I figured Mok Dan was doomed, and even felt her death would make a fitting turn on a narrative level. Let’s be honest, she was always most interesting in what she meant to everyone around her, and less so as a character in her own right. The question for me was always what the question of her life-death scenario would signify: Would it mark Shunji’s last shred of humanity to spare her (or rescue her, or let her go), or signal his complete ruin?
Alas, we know which side he fell on. As to the final showdown: I knew one of them had to die, and never was there a question that I wanted it to be Shunji, because, well, Kang-to just means too much. And if that had to be the standoff, then Shunji finding a shred of doubt—harking back to Damsari’s words that he’s lived his life wrong—and feeling remorse is the best way I could have hoped it would resolve. I don’t see redemption in Shunji’s death, but I do find it powerful that his final killing was one that relieved Kang-to’s burden, not added to it. For that I’m actually grateful.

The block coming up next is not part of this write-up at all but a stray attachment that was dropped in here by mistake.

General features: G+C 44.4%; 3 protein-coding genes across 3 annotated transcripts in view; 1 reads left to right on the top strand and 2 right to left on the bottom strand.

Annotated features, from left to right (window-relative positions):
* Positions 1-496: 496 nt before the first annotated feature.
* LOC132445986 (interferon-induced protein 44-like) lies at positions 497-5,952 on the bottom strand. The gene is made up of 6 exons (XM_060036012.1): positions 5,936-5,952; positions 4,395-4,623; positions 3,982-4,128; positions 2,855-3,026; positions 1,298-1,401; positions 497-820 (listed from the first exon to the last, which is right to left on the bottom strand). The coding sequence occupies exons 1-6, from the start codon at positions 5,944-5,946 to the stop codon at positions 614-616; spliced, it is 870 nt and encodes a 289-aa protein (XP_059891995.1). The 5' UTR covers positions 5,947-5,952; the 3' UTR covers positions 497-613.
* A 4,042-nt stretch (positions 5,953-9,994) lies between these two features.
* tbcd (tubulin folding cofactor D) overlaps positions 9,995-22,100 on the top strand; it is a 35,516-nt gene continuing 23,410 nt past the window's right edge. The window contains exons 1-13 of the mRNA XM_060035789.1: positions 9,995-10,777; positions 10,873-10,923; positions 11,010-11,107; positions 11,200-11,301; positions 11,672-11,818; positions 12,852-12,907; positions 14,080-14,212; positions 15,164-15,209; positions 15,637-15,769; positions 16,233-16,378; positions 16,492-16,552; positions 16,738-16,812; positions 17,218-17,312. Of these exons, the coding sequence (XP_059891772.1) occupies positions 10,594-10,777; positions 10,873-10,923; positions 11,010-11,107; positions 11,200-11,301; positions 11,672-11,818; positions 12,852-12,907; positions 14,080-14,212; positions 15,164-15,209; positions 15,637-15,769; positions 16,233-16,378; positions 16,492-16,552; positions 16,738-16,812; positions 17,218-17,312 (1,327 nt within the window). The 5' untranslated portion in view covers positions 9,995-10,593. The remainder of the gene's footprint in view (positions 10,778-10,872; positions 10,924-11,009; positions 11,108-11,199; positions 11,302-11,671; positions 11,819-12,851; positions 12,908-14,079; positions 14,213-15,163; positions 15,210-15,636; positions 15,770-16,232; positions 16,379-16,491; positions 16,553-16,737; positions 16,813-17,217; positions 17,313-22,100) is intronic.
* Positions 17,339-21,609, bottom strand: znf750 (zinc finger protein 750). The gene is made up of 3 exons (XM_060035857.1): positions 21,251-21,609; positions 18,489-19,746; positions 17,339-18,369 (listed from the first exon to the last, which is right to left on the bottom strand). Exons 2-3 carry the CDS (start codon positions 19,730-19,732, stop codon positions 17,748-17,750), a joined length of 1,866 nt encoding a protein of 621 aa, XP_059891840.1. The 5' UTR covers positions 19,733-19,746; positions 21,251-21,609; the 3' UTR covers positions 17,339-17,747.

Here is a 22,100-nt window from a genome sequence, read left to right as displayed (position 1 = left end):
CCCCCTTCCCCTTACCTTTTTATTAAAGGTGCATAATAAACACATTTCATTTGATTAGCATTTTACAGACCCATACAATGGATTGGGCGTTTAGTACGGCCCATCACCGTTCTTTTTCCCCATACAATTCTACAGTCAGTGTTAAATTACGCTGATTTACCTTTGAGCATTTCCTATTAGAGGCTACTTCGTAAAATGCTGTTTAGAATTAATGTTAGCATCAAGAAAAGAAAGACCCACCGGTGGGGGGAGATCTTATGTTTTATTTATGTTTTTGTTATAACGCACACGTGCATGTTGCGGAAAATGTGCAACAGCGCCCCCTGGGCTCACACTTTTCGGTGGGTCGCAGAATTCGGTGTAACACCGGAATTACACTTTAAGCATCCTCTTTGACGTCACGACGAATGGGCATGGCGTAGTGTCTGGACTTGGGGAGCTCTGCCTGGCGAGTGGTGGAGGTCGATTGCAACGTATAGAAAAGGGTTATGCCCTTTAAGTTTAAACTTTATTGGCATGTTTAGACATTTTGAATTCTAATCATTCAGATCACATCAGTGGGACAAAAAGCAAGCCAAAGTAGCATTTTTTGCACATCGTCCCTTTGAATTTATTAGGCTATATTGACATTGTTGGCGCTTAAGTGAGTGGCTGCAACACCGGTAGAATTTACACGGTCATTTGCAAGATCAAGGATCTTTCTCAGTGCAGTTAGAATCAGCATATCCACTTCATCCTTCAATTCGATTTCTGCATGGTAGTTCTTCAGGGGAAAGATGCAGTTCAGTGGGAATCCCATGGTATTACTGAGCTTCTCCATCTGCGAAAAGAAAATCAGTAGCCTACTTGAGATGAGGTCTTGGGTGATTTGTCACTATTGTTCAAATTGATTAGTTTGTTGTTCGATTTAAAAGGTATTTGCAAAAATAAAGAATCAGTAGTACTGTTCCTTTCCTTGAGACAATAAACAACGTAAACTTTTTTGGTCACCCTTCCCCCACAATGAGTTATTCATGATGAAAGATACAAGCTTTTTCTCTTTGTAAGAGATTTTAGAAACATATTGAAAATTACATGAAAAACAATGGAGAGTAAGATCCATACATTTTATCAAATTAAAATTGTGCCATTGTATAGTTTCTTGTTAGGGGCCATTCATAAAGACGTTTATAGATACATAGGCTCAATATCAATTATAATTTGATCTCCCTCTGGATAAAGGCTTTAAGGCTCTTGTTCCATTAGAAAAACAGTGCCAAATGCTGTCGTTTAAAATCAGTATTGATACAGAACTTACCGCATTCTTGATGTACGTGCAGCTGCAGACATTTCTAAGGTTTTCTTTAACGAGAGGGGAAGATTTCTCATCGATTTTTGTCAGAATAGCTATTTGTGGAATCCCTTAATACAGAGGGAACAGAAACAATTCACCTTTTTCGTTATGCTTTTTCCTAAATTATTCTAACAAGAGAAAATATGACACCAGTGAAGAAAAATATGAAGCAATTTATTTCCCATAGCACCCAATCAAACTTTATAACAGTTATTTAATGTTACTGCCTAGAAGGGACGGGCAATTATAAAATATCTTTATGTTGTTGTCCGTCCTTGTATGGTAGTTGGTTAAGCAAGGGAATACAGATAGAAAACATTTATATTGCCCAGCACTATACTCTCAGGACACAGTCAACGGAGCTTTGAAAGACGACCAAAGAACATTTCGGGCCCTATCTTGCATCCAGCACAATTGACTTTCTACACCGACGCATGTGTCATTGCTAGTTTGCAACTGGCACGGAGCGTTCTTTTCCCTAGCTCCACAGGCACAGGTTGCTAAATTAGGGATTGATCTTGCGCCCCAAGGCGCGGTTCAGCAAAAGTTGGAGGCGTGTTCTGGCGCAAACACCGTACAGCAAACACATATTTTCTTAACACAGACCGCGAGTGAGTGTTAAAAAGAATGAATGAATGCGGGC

So Mok Dan dies and it’s tragic, but I absolutely love Kang-to finding that will inside him to stand up and be strong anyway—honoring her dying wish. That encapsulates the drama’s whole point, doesn’t it?, about the spirit of the Korean people. You live out these daily horrors and you’re treated like a prisoner in your own native land, but you can choose to lie down and give up, or you can find that strength and carry on. As Tasha said previously, “in pain if you must, in longing if you must.”